So I hope that this is a non-legal issue, but since all of us, our detractors never tire of saying, are over-educated, those of you who believe in education will stand with us as we try to preserve this important reform. Well, strengthening our schools is important, and bringing economic opportunity to those places that I visited and all those places like them in America, it is absolutely essential. But what I ask you here today for was to simply say we still need lawyers. We need the work lawyers do. We need the ideas lawyers get. We need the dreams lawyers dream. We still need people to fight for equal justice.
And so I ask you to do two things today. First, I ask you to recommit yourselves, as Bill has asked, to fighting discrimination, to revitalizing our poorest communities, and to giving people an opportunity to serve in law firms who would not otherwise have it. You can help inner-city entrepreneurs negotiate loans to start new businesses. You can help neighborhood health clinics navigate the regulatory mazes they have to do to stay open. You can help nonprofits secure new supermarkets and merchants in under-served communities. Just for example, those of you who come from urban areas, today in the highest unemployment urban areas in America, there is still at least a 25-percent gap between the money that the people who live there earn and have to spend to support themselves and the opportunities they have to spend it in their own communities.
In East St. Louis where I visited, there is a 40-percent gap. We went to a Walgreen's store that was the first new store to open in the inner city in 40 years. Mayor Archer here is exhibit A. The unemployment rate in Detroit is less than half what it was in 1993 when I took office, because he convinced people that there were people in his community that could work and that were already working, and that had money to spend, and that they ought to be part of the future. And we need to do that everywhere, and that work cannot be done without legal assistance.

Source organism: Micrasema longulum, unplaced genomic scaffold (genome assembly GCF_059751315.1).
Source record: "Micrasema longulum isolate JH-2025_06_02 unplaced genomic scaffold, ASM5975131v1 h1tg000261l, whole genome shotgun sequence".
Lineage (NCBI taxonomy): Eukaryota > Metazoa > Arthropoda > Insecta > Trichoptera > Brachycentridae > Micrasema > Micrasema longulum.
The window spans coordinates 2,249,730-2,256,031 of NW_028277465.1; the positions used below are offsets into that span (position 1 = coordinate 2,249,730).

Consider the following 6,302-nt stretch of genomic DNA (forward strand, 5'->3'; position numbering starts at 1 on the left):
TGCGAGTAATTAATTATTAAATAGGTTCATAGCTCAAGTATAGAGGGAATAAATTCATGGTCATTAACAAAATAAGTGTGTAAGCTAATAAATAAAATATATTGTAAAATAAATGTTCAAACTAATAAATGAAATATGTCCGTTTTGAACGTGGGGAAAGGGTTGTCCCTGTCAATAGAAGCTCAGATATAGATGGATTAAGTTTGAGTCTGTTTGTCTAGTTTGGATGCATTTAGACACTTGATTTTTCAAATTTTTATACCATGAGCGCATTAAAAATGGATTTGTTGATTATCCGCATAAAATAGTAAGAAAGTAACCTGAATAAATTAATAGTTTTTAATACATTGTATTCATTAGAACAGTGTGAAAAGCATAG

And it is a civil rights issue. It is a civil rights issue for people to have jobs and dignity and a chance to start businesses, and the chance to be able to shop in their own neighborhoods and walk to the grocery store, instead of having to ride a bus and wait on the schedule and stand in the rain and do all the things people have to do. It is a huge issue. And if we can't do it now, we'll never get around to doing it. So I ask you to help us with that.
I hope you will help me to pass my New Markets Initiative, because what it says is, we're going to give people the same incentives to invest in inner cities and rural areas and Indian reservations, the same incentives to invest there we give them to invest in the Caribbean, in Africa, in Latin America and Asia. I don't want to repeal those incentives; I want Americans to help poor people all over the world rise up. But they ought to have the same incentives to invest in poor people right here at home, and I hope you'll help me do that. (Applause.)
The second thing I want you to do is to set the best possible example. Mr. McBride has spoken better than I can. We may have torn down the walls of segregation, but there are still a lot of walls in our hearts and in our habits. And sometimes, we can -- we are not aware of those walls in our hearts, but we have to test them against our habits. So invite more lawyers of all backgrounds to join your firms. How are we going to build one America if the legal profession which is fighting for it doesn't reflect it? We can't do it.
I am so pleased that the organizations here have made the commitments they've made -- to diversity and to pro bono work. I thank the American Bar Association, the Corporate Counsel Association, for pledging to launch new initiatives to promote greater diversity in the profession. The ABA will bring together lawyers and academics, law firms and bar associations, to provide financial aid to minority law students and to mentor them as they embark on their legal careers. We've got to do more work to mentor them before, in the places that have tried to do away with affirmative action -- I believe wrongly -- sometimes under court decisions with which I respectfully disagree. But if you don't get there in the first place, it won't matter if there's someone helping you once you do get there.